Jack Graham is the CEO and Founder of Year Here, which he founded while at the Young Foundation, a centre for social innovation in East London. He was also recently named one of Nesta and The Observer's 50 New Radicals. Interested in studying social innovation in London? Then this could be for you.

Tell us about the Year Here programme.

Year Here is a full-time course in social innovation based in London, designed to cultivate entrepreneurial approaches to entrenched social problems. Unlike a traditional Master's degree, it's immersive, action-oriented and grounded in the daily experience of those at the frontline of inequality.


Our ‘Fellows’ start by spending 5 months volunteering in care homes, homeless hostels and youth services across London – in position to support and learn from those at the frontline of disadvantage. They are then challenged to test and build solutions to social problems. They work together to launch creative responses, campaigns and ventures that make a real impact.

We have no campus, no teachers, no fee. Instead, Fellows learn in the real world – in placements and projects across the city – and are guided by our faculty of social sector practitioners including activists, entrepreneurs and politicians. We’re able to waive a tuition fee because our Fellows create value for third party clients that we charge for, thereby covering the costs of running the programme.

Some of our Fellows receive a bursary to cover their living expenses and many benefit from heavily discounted accommodation. Fellows who receive financial support wouldn’t otherwise be able to take part in the programme.

What motivated you to start it?

In 2012, I co-wrote a report called Growing Social Ventures looking at the state of social enterprise in Britain. One of the big questions arising from the report was where the next generation of social leaders was going to come from.


I noticed how difficult it was for high-achieving, ambitious young graduates to break into the social sector, learn fast and take on responsibility quickly.

Year Here was designed to bridge this gap – aiming to become the most developmental year imaginable for bright grads who are ambitious about social change. We launched at Number 10 Downing Street in March 2013 and, since then, we have run seven programmes for 114 young professionals and have been named one of Britain's 50 New Radicals by Nesta and The Observer.

Can you give us an indication of how you measure your impact?

Our impact is felt through the ventures we help set-up, and they work they do in transforming society. To give an overall flavour, our ventures have collectively reached over 2000 beneficiaries and generated more than £750,000 revenue. In addition, during the Year Here programme itself, our Fellows have contributed over 60,000 hours at the frontline – a formative experience that helps shape the ventures they go on to set up.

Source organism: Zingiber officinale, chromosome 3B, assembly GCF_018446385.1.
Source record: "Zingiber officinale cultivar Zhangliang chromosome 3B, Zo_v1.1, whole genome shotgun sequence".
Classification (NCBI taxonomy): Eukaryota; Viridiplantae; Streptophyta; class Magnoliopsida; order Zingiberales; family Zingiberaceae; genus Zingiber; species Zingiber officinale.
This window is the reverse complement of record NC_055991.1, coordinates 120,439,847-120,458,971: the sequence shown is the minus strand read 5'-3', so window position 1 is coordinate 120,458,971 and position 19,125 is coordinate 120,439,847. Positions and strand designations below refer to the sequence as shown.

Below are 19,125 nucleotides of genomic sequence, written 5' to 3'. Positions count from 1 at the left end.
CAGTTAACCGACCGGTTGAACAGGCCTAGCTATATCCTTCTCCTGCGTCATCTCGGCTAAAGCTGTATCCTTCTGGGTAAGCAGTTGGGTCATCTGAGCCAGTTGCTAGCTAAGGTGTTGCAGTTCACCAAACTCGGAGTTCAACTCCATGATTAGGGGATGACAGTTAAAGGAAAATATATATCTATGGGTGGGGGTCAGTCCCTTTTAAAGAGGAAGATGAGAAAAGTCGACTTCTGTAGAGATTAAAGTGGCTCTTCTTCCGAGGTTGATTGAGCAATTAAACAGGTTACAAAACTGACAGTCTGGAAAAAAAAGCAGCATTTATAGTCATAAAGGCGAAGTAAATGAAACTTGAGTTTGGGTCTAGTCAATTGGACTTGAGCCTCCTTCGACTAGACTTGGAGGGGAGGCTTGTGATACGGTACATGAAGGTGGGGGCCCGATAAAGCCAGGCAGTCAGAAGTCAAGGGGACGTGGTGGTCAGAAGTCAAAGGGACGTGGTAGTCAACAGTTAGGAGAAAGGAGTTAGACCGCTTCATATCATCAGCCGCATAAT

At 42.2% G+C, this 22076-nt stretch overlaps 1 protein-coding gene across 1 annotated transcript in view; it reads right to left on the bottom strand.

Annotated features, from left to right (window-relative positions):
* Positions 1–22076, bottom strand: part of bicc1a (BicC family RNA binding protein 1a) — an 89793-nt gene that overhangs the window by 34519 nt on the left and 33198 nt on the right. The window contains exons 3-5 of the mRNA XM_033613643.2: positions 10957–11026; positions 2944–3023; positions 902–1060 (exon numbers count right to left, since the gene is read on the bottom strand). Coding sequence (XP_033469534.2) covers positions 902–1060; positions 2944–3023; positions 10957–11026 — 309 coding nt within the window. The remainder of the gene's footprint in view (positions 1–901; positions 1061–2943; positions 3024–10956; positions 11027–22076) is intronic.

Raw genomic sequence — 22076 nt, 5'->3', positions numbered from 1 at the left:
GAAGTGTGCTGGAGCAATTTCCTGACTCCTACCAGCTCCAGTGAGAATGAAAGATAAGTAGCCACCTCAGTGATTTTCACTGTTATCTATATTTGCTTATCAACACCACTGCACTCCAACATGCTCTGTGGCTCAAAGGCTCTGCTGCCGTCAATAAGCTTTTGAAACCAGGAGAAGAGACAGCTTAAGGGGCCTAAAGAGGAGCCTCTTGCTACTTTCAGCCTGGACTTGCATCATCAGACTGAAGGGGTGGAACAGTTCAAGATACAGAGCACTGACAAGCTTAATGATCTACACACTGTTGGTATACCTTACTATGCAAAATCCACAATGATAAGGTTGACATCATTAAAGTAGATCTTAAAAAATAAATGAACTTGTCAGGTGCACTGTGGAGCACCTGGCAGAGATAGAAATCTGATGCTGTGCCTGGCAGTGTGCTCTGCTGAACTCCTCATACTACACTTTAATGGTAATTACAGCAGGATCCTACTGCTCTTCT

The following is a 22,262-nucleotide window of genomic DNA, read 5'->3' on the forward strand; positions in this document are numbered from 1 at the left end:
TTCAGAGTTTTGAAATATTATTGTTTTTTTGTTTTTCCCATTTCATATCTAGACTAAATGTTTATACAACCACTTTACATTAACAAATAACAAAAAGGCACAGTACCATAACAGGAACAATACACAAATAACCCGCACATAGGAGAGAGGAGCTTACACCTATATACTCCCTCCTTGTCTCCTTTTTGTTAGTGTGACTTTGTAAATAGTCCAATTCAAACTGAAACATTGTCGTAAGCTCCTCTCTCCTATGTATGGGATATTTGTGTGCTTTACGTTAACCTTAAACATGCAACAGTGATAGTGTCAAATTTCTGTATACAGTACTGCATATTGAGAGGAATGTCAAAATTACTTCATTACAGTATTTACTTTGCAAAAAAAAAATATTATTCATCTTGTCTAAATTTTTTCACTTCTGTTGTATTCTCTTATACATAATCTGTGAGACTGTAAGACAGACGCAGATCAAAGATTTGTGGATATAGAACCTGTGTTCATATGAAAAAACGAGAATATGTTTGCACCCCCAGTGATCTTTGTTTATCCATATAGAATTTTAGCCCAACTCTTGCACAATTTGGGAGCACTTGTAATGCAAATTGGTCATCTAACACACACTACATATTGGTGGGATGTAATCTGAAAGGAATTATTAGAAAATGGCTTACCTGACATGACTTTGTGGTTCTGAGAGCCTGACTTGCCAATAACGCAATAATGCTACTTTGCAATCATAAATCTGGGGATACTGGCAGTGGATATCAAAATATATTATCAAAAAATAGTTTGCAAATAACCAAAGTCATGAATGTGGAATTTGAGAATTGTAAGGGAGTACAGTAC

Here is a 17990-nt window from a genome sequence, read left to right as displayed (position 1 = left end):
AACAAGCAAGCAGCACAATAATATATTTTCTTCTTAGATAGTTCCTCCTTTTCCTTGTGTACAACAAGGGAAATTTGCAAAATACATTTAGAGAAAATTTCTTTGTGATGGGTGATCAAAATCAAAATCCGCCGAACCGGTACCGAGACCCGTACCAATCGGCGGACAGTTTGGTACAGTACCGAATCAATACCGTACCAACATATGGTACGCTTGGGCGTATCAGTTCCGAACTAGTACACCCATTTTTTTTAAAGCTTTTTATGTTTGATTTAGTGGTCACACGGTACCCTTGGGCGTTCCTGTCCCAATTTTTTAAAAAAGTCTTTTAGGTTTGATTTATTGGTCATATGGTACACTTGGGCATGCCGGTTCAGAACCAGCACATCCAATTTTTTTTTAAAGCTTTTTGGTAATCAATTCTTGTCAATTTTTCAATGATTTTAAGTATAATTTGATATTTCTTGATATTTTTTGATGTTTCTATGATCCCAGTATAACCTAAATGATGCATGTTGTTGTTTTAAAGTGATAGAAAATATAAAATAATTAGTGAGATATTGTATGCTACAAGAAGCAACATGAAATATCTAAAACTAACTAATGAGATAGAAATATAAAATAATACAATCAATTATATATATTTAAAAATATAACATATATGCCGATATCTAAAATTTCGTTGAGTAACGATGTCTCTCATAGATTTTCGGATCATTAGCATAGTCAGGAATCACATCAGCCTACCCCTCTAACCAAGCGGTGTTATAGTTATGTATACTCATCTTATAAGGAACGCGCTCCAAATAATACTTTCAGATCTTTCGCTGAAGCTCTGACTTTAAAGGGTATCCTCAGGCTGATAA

Taking a look at the ventures themselves, they are having an impact in a variety of ways. For example, Chatterbox, the language tuition service employing refugees, was featured on BBC London and Reuters TV, and won a major contract with SOAS, University of London. Cracked It was featured in The Evening Standard as London's best phone repair shop and its founder, 2015 Fellow Josh Babarinde was named a 'one to watch' by the Observer, and Fat Macy's, which provides a pathway for independent living for Noth London YMCA residents, was featured on BBC London and in the New Statesman and Time Out. So clearly our ventures go on to shape society in a multitude of ways!

How are you funded?

Unlike a traditional Master's degree, we are immersive,  action-oriented and grounded in the daily experience of those at the frontline of inequality. We want to transform the idea of what great higher education looks like.

And in line with that logic, we have no campus, no teachers, no fee. Instead, Fellows learn in the real world – in placements and projects across the city – and are guided by our faculty of social sector practitioners including activists, entrepreneurs and politicians. We’re able to waive a tuition fee because our Fellows create value for third party clients that we charge for, thereby covering the costs of running the programme. 

By contributing to the work of frontline organisations and working on real client briefs, we believe that we have found a formula which offers a better and cheaper postgraduate learning experience. Better because real-world learning is more powerful than being stuck in a lecture hall. And cheaper because our Fellow’s tuition fees are offset by the contributions made by our placements and clients.

Where would you like to see the organisation in 5 years?

Year Here is a family in terms of the community of entrepreneurs and social activists that it cultivates. Our ambition is tied to the personal development and growth of those who go through the Year Here Programme.

We’d like to see our Fellows grow in stature as social leaders – our impact in only a few years in building social enterprises has been huge so we are looking forward to see what our alumni go on to achieve – as we want our ventures to become household names, transforming society for the better. More fundamentally, we hope that the skills, insight and ambition that our Fellows gain on the programme equip them to challenge the very structures that underpin inequality.

Find more information about the Year Here Programme here.

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